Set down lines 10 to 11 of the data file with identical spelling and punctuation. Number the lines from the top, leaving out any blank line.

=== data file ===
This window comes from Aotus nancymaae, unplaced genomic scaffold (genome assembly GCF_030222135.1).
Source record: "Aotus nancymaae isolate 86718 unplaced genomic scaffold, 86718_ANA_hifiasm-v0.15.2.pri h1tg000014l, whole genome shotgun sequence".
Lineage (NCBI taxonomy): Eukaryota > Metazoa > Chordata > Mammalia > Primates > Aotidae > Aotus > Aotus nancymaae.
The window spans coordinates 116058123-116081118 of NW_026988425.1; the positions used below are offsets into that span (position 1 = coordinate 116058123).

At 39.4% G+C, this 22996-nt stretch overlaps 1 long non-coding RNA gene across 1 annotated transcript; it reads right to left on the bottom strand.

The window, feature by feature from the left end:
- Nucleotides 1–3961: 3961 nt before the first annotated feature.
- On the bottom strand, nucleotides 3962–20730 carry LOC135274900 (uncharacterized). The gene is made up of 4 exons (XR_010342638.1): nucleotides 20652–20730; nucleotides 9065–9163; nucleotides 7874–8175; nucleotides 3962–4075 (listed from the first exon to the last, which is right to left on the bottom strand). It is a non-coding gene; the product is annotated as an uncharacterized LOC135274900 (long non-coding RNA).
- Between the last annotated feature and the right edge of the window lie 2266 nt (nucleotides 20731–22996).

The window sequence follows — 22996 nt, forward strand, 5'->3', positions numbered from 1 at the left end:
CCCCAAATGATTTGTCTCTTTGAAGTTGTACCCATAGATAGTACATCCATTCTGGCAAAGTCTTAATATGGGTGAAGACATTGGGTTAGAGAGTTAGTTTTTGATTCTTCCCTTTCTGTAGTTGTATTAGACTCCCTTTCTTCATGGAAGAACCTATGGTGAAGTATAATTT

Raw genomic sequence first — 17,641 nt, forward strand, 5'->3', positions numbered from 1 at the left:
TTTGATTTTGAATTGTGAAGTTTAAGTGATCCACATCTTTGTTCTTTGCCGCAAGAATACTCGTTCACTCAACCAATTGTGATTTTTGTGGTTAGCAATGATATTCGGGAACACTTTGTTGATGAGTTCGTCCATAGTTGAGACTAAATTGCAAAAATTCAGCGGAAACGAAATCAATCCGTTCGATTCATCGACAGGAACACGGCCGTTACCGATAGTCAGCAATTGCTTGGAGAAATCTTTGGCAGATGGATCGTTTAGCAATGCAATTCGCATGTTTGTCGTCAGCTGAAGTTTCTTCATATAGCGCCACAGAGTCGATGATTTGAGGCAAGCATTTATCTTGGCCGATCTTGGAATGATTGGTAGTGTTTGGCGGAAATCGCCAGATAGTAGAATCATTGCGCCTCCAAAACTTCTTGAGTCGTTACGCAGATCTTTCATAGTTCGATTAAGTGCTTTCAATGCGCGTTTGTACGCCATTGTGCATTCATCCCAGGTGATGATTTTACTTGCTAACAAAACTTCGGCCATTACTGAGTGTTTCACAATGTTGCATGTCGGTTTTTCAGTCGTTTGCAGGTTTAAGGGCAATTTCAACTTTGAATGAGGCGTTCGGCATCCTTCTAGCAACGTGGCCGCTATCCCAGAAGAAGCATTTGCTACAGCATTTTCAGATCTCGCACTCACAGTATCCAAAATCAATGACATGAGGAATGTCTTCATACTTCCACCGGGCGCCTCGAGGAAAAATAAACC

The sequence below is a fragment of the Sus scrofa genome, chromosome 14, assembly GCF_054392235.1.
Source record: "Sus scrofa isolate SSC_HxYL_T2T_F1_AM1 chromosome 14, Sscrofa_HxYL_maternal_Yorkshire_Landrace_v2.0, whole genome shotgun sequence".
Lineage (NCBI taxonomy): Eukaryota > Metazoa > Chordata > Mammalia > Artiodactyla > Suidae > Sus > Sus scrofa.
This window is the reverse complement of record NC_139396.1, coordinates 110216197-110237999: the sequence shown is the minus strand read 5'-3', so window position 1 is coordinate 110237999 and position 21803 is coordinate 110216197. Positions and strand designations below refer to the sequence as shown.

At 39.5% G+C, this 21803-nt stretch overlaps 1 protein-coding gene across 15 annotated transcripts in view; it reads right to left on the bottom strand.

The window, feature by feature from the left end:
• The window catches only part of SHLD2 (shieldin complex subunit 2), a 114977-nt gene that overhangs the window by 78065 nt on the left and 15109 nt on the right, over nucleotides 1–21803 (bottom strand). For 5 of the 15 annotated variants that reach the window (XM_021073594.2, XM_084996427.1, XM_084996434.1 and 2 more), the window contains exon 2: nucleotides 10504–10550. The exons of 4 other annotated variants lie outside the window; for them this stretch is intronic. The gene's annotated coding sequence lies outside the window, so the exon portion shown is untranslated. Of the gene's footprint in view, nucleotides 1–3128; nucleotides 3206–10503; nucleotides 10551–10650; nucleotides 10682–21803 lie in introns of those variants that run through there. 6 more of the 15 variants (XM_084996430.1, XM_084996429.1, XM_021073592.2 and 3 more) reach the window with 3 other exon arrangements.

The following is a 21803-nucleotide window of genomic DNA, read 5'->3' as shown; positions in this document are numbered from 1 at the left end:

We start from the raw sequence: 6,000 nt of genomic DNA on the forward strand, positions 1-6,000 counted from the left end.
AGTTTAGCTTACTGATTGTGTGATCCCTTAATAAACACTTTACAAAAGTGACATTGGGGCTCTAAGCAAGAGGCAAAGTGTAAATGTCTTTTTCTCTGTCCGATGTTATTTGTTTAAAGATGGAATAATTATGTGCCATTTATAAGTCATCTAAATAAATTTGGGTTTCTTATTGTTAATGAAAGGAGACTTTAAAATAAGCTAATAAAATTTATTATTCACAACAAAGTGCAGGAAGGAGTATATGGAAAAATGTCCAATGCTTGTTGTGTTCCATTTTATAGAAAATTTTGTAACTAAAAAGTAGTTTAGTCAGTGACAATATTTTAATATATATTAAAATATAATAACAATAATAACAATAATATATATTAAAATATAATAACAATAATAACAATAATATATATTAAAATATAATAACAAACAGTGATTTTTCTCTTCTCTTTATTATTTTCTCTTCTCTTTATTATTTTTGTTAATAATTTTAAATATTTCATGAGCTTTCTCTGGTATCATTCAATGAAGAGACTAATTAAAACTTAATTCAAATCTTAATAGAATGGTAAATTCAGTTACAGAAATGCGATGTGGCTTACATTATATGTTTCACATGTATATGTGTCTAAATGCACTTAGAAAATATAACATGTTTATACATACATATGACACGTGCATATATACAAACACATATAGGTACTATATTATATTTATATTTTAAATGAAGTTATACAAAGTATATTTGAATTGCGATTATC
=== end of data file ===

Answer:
The window sequence follows — 22996 nt, forward strand, 5'->3', positions numbered from 1 at the left end:
CCCCAAATGATTTGTCTCTTTGAAGTTGTACCCATAGATAGTACATCCATTCTGGCAAAGTCTTAATATGGGTGAAGACATTGGGTTAGAGAGTTAGTTTTTGATTCTTCCCTTTCTGTAGTTGTATTAGACTCCCTTTCTTCATGGAAGAACCTATGGTGAAGTATAATTT